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Book Review: Kushiel’s Dart

12 February 2007

If you were to ask—“Imperatrix, I’m bored and I need a suggestion for something to read. Nothing deep, I don’t have the energy, but something with Wow! and panache. Can you recommend something?”—then I would have to answer with an exuberant, Yes! And I’d go into this long explanation:

Last year (two years ago?), I picked up a book on the library’s New Books shelf, and from the moment I cracked the cover, I could barely put it down. That book was Kushiel’s Dart by Jacqueline Carey. It is historical fantasy, meaning in this case that the framework is Renaissance courtly intrigue set in a land that is clearly a reimagined France (just look at the map in the frontispiece; it’s called Terre D’Ange in the novel), and its capital city, the City of Elua. There is magic, but that’s not really the driving force in the story.

It isn’t the magic that draws the reader, it’s the language. Carey’s use of language is brilliant. You envision the people, the culture, and the accoutrements of the characters thanks to her fabulous sensual (meaning visual, tactile, and aural) descriptions.

But the novel is also sensual its more carnal sense. I have to warn you: Carey speaks frankly about sex in this novel. A central plot point is the religion of Terre D’Ange, which involves honoring sexuality in all its forms as a gift of the creator. Love as thou wilt is their credo, and so it is unsurprising that we learn quite a bit about the Night Court—the thirteen Houses which are home to the Servants of Naamah, the most elite cadre of religious prostitutes in Terre d’Ange—early on through our introduction to the main character, Phedre (an adept in one of those Houses). I found it amazing to consider a world where sexuality is openly accepted as a part of who we are as human beings—imagine a world where people aren’t exploited for sex, and where sexual needs aren’t considered a necessary but dirty part of humanity (admit it, for all the talk, people in general aren’t comfortable with open discussion of their own or others’ sexuality, and any public discussion of sex risks turning into titillating [heh] gossip). Carey explores the boundaries between pleasure and pain, the erotic and the aggressive, in this novel.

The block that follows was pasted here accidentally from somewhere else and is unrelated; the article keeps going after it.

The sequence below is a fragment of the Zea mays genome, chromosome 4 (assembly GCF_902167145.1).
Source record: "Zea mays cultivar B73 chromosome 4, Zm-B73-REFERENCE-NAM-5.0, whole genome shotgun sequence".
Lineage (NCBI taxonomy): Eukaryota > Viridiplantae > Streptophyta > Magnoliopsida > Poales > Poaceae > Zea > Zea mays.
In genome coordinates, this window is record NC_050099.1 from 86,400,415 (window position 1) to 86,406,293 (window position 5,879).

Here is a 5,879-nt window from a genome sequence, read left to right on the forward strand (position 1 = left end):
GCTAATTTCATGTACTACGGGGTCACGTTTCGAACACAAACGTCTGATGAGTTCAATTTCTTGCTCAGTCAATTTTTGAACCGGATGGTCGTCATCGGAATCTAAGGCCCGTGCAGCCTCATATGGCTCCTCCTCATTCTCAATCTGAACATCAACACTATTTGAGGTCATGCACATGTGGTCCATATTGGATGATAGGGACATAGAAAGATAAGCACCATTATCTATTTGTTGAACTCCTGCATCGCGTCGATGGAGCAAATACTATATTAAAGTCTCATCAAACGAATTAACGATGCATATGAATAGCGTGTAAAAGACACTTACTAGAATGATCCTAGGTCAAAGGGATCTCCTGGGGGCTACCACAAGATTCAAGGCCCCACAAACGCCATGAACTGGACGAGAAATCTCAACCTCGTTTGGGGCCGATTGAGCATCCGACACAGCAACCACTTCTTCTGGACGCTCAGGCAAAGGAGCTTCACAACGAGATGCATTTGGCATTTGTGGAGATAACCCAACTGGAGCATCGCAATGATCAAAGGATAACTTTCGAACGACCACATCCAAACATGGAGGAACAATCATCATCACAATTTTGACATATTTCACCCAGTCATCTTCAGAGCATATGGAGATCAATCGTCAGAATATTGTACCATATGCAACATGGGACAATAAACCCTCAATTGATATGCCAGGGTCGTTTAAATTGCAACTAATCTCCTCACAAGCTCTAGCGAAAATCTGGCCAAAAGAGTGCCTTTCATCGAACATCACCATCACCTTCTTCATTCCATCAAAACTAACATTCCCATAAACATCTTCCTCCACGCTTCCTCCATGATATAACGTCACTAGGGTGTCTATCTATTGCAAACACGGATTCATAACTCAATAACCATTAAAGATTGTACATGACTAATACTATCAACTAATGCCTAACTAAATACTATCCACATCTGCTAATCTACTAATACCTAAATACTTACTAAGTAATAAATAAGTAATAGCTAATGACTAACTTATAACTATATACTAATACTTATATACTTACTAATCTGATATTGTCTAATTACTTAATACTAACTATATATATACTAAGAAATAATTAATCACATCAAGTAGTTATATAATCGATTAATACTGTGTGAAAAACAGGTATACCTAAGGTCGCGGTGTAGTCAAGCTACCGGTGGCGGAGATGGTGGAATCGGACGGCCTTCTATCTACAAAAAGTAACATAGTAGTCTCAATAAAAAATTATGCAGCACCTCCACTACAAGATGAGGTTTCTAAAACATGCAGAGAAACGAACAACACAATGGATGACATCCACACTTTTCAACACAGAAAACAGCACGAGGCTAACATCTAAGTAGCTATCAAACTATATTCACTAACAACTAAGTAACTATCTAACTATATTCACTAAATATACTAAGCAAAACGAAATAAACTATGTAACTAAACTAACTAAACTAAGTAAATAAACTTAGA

Do you see my problem? I can’t talk about the novel without mentioning the central place that sexuality has in the story, but it isn’t porn. Oh no. It is a gripping spy story (who is behind the attempted coup and destruction of the reigning House Courcel? How tangled is the web of treason?); it’s also a fascinating adventure story. It was one of those novels that when the story was finished, I wished it weren’t. This is absolutely a book I would recommend everyone at least try. Not everyone will like it, that’s certain. But just read the first chapter, and see where it takes you.

I don’t want to say too much about the plot becuase Carey does such a good job of keeping the pace going and adding just enough new material that you get a sense of the scope of this world and the machinations of those in power.

Carey has since then written three other novels continuing the adventures of the same group of characters. They aren’t as good (well, maybe the fourth one is better than the others), but that’s no surprise. As for me, any excuse to get back to Terre D’Ange is worth a try.

If anyone read it other than Three of Four (I’ve already got her hooked on it), let us know. If you give it a shot after reading this paltry review, let us know, too!

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